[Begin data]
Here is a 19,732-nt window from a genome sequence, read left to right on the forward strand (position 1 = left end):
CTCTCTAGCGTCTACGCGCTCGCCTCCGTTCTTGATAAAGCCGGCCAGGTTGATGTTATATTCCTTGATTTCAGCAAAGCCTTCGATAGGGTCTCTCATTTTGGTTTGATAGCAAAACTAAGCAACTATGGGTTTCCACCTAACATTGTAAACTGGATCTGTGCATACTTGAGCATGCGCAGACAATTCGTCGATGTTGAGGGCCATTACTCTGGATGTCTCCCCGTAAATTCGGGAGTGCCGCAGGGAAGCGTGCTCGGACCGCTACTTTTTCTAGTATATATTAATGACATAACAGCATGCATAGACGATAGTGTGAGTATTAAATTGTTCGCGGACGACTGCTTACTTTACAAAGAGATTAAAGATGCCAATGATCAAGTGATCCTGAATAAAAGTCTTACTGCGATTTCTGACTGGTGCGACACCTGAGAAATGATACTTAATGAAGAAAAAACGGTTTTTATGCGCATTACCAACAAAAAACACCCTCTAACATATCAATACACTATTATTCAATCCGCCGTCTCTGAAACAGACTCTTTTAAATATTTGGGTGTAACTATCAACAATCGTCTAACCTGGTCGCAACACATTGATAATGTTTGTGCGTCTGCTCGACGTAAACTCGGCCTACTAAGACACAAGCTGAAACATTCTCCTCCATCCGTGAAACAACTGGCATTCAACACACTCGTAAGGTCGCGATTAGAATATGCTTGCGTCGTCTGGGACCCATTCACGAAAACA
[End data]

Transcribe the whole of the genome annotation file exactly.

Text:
Here is a 19,732-nt window from a genome sequence, read left to right on the forward strand (position 1 = left end):
CTCTCTAGCGTCTACGCGCTCGCCTCCGTTCTTGATAAAGCCGGCCAGGTTGATGTTATATTCCTTGATTTCAGCAAAGCCTTCGATAGGGTCTCTCATTTTGGTTTGATAGCAAAACTAAGCAACTATGGGTTTCCACCTAACATTGTAAACTGGATCTGTGCATACTTGAGCATGCGCAGACAATTCGTCGATGTTGAGGGCCATTACTCTGGATGTCTCCCCGTAAATTCGGGAGTGCCGCAGGGAAGCGTGCTCGGACCGCTACTTTTTCTAGTATATATTAATGACATAACAGCATGCATAGACGATAGTGTGAGTATTAAATTGTTCGCGGACGACTGCTTACTTTACAAAGAGATTAAAGATGCCAATGATCAAGTGATCCTGAATAAAAGTCTTACTGCGATTTCTGACTGGTGCGACACCTGAGAAATGATACTTAATGAAGAAAAAACGGTTTTTATGCGCATTACCAACAAAAAACACCCTCTAACATATCAATACACTATTATTCAATCCGCCGTCTCTGAAACAGACTCTTTTAAATATTTGGGTGTAACTATCAACAATCGTCTAACCTGGTCGCAACACATTGATAATGTTTGTGCGTCTGCTCGACGTAAACTCGGCCTACTAAGACACAAGCTGAAACATTCTCCTCCATCCGTGAAACAACTGGCATTCAACACACTCGTAAGGTCGCGATTAGAATATGCTTGCGTCGTCTGGGACCCATTCACGAAAACA